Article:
A) North Side of Washington Ave from 11th to Tucker (12th)

This block of westbound traffic is very odd. Both of the blocks before and after have one westbound travel lane and one parking lane. Yes, city staff seem to think the entire right lane for the full length of the block needs to be a right turn only lane.

This view is from Saturday, but the weekday rush hour is similar, the through lane has 5-6 vehicles each cycle but the right turn lane  has few if any cars.
This view is from Saturday, but the weekday rush hour is similar, the through lane has 5-6 vehicles each cycle but the right turn lane has few if any cars.
Occasionally a car or two will park illegally in the block-long turn lane.
Occasionally a car or two will park illegally in the block-long turn lane. This isn’t really a problem because not many going west on Washington Ave want to turn right to go north on Tucker

Sure, leave room before the crosswalk for a couple of cars to get into the right lane to turn northbound on Tucker, but park cars from the Flamingo Bowl to Empire Deli.

B) East Side of Tucker from St. Charles to Washington Ave

The short distance from St. Charles (a named alley) to Washington Ave is far more complicated, not easily resolved.

b

Looking south from the crosswalk crossing Tucker at Washington Ave we see space crossed out between the left turn land and two through lanes
Looking south from the crosswalk crossing Tucker at Washington Ave we see space crossed out between the left turn land and two through lanes. The Meridian bldg (left) has a vacant storefront space facing Tucker, all facing Washington Ave are leased.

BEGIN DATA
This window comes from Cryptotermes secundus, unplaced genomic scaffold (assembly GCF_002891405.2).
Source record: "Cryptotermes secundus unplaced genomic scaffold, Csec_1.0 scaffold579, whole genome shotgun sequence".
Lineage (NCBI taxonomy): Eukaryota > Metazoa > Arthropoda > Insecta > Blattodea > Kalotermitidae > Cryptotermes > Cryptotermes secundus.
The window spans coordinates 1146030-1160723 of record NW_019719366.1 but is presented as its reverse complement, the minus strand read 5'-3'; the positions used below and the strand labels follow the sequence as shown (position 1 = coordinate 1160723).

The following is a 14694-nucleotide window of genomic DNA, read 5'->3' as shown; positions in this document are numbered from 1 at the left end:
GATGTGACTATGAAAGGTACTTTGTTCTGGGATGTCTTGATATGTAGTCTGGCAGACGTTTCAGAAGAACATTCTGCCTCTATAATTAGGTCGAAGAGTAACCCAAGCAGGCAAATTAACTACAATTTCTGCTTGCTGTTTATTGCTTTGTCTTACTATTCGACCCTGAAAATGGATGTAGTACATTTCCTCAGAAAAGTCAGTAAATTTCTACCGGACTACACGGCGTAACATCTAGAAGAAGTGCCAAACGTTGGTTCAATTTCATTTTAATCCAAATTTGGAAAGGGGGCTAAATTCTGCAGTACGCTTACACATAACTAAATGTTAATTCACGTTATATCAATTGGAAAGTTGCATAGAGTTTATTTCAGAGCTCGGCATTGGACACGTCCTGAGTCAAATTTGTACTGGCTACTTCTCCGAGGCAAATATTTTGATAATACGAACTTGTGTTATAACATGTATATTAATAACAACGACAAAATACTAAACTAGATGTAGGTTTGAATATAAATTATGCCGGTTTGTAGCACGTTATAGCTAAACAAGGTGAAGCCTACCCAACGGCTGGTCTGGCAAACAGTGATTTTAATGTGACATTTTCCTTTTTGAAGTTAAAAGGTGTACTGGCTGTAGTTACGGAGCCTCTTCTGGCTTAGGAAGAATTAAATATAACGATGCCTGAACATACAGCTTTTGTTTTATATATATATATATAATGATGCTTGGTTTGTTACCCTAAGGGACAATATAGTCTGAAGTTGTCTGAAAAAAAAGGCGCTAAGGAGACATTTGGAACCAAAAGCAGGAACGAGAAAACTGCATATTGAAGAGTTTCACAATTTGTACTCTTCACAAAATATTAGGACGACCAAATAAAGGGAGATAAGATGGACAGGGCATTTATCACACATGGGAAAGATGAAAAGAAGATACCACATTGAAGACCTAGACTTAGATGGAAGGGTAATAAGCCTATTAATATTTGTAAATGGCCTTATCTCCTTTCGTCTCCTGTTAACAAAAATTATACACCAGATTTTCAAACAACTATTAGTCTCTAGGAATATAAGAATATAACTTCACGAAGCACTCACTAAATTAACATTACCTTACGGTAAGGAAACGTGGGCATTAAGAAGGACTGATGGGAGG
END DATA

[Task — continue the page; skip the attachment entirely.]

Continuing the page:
Looking north from St. Charles we see the vast amount of asphalt
Looking north from St. Charles we see the vast amount of asphalt, the bus stop should remain
Briefly in May 2013 this was to be a valet stand instead of on Washington Ave. The experiment lasted a week or two but the signs are still up nearly a year later.
Briefly in May 2013 this was to be a valet stand instead of on Washington Ave. The experiment lasted a week or two but the signs are still up nearly a year later.

What’s complicated about this block is northbound Tucker traffic goes from three through lanes down to just two on the new section north of Washington Ave. As I’ve said last August, the new Tucker Blvd streetscape needs to be continued from Washington Avenue to Spruce Street.  In the meantime Tucker could get a restripe road diet. But a left turn lane is needed onto Washington Ave., the current concrete median is getting in the way of aligning lanes better. The easy short-term solution is to remove the median from Locust to Washington Ave.